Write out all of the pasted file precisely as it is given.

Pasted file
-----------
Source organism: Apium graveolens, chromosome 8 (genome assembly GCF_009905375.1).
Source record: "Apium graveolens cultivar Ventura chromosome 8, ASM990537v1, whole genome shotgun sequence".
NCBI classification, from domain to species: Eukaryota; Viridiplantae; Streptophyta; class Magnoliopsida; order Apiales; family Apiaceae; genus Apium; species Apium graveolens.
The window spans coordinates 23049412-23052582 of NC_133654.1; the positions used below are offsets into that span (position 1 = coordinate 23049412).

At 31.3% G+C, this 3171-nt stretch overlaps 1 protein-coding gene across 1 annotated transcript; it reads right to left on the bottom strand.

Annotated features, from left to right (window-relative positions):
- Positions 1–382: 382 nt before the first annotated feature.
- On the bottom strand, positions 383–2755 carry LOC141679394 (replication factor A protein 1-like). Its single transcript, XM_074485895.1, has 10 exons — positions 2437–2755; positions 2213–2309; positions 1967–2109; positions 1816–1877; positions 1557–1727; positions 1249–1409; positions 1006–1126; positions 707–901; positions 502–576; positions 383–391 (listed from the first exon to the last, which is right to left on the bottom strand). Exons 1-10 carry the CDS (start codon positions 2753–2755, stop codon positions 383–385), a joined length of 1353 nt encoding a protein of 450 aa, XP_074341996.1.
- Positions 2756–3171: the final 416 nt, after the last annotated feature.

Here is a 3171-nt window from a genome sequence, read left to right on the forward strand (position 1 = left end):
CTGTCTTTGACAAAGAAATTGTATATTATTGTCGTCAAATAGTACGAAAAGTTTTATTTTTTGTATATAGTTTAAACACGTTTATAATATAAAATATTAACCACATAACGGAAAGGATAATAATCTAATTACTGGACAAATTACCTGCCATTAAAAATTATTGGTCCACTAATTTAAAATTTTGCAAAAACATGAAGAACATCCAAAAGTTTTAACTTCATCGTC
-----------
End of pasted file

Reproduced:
Source organism: Apium graveolens, chromosome 8 (genome assembly GCF_009905375.1).
Source record: "Apium graveolens cultivar Ventura chromosome 8, ASM990537v1, whole genome shotgun sequence".
NCBI classification, from domain to species: Eukaryota; Viridiplantae; Streptophyta; class Magnoliopsida; order Apiales; family Apiaceae; genus Apium; species Apium graveolens.
The window spans coordinates 23049412-23052582 of NC_133654.1; the positions used below are offsets into that span (position 1 = coordinate 23049412).

At 31.3% G+C, this 3171-nt stretch overlaps 1 protein-coding gene across 1 annotated transcript; it reads right to left on the bottom strand.

Annotated features, from left to right (window-relative positions):
- Positions 1–382: 382 nt before the first annotated feature.
- On the bottom strand, positions 383–2755 carry LOC141679394 (replication factor A protein 1-like). Its single transcript, XM_074485895.1, has 10 exons — positions 2437–2755; positions 2213–2309; positions 1967–2109; positions 1816–1877; positions 1557–1727; positions 1249–1409; positions 1006–1126; positions 707–901; positions 502–576; positions 383–391 (listed from the first exon to the last, which is right to left on the bottom strand). Exons 1-10 carry the CDS (start codon positions 2753–2755, stop codon positions 383–385), a joined length of 1353 nt encoding a protein of 450 aa, XP_074341996.1.
- Positions 2756–3171: the final 416 nt, after the last annotated feature.

Here is a 3171-nt window from a genome sequence, read left to right on the forward strand (position 1 = left end):
CTGTCTTTGACAAAGAAATTGTATATTATTGTCGTCAAATAGTACGAAAAGTTTTATTTTTTGTATATAGTTTAAACACGTTTATAATATAAAATATTAACCACATAACGGAAAGGATAATAATCTAATTACTGGACAAATTACCTGCCATTAAAAATTATTGGTCCACTAATTTAAAATTTTGCAAAAACATGAAGAACATCCAAAAGTTTTAACTTCATCGTC